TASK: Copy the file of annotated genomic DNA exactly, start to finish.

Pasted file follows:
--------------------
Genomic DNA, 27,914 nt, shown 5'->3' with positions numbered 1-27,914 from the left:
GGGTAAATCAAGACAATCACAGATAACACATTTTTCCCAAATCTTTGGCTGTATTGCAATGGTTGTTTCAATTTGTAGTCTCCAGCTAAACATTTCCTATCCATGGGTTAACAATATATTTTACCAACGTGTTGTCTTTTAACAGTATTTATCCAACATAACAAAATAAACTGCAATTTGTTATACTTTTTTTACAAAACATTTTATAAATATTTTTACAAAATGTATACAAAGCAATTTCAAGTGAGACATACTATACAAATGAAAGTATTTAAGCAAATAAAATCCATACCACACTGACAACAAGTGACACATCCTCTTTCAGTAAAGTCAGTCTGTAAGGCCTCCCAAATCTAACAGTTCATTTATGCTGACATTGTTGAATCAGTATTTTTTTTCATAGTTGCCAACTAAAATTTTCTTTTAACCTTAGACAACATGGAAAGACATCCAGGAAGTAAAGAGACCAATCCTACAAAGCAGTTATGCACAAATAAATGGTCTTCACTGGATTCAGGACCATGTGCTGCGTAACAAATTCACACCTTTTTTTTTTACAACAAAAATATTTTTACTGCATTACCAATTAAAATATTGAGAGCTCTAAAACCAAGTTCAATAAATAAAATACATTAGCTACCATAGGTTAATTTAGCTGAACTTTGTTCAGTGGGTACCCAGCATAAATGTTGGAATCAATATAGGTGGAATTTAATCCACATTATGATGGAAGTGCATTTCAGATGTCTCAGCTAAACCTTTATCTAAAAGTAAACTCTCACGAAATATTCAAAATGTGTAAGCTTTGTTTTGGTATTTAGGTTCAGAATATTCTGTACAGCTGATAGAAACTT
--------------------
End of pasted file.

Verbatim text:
Genomic DNA, 27,914 nt, shown 5'->3' with positions numbered 1-27,914 from the left:
GGGTAAATCAAGACAATCACAGATAACACATTTTTCCCAAATCTTTGGCTGTATTGCAATGGTTGTTTCAATTTGTAGTCTCCAGCTAAACATTTCCTATCCATGGGTTAACAATATATTTTACCAACGTGTTGTCTTTTAACAGTATTTATCCAACATAACAAAATAAACTGCAATTTGTTATACTTTTTTTACAAAACATTTTATAAATATTTTTACAAAATGTATACAAAGCAATTTCAAGTGAGACATACTATACAAATGAAAGTATTTAAGCAAATAAAATCCATACCACACTGACAACAAGTGACACATCCTCTTTCAGTAAAGTCAGTCTGTAAGGCCTCCCAAATCTAACAGTTCATTTATGCTGACATTGTTGAATCAGTATTTTTTTTCATAGTTGCCAACTAAAATTTTCTTTTAACCTTAGACAACATGGAAAGACATCCAGGAAGTAAAGAGACCAATCCTACAAAGCAGTTATGCACAAATAAATGGTCTTCACTGGATTCAGGACCATGTGCTGCGTAACAAATTCACACCTTTTTTTTTTACAACAAAAATATTTTTACTGCATTACCAATTAAAATATTGAGAGCTCTAAAACCAAGTTCAATAAATAAAATACATTAGCTACCATAGGTTAATTTAGCTGAACTTTGTTCAGTGGGTACCCAGCATAAATGTTGGAATCAATATAGGTGGAATTTAATCCACATTATGATGGAAGTGCATTTCAGATGTCTCAGCTAAACCTTTATCTAAAAGTAAACTCTCACGAAATATTCAAAATGTGTAAGCTTTGTTTTGGTATTTAGGTTCAGAATATTCTGTACAGCTGATAGAAACTT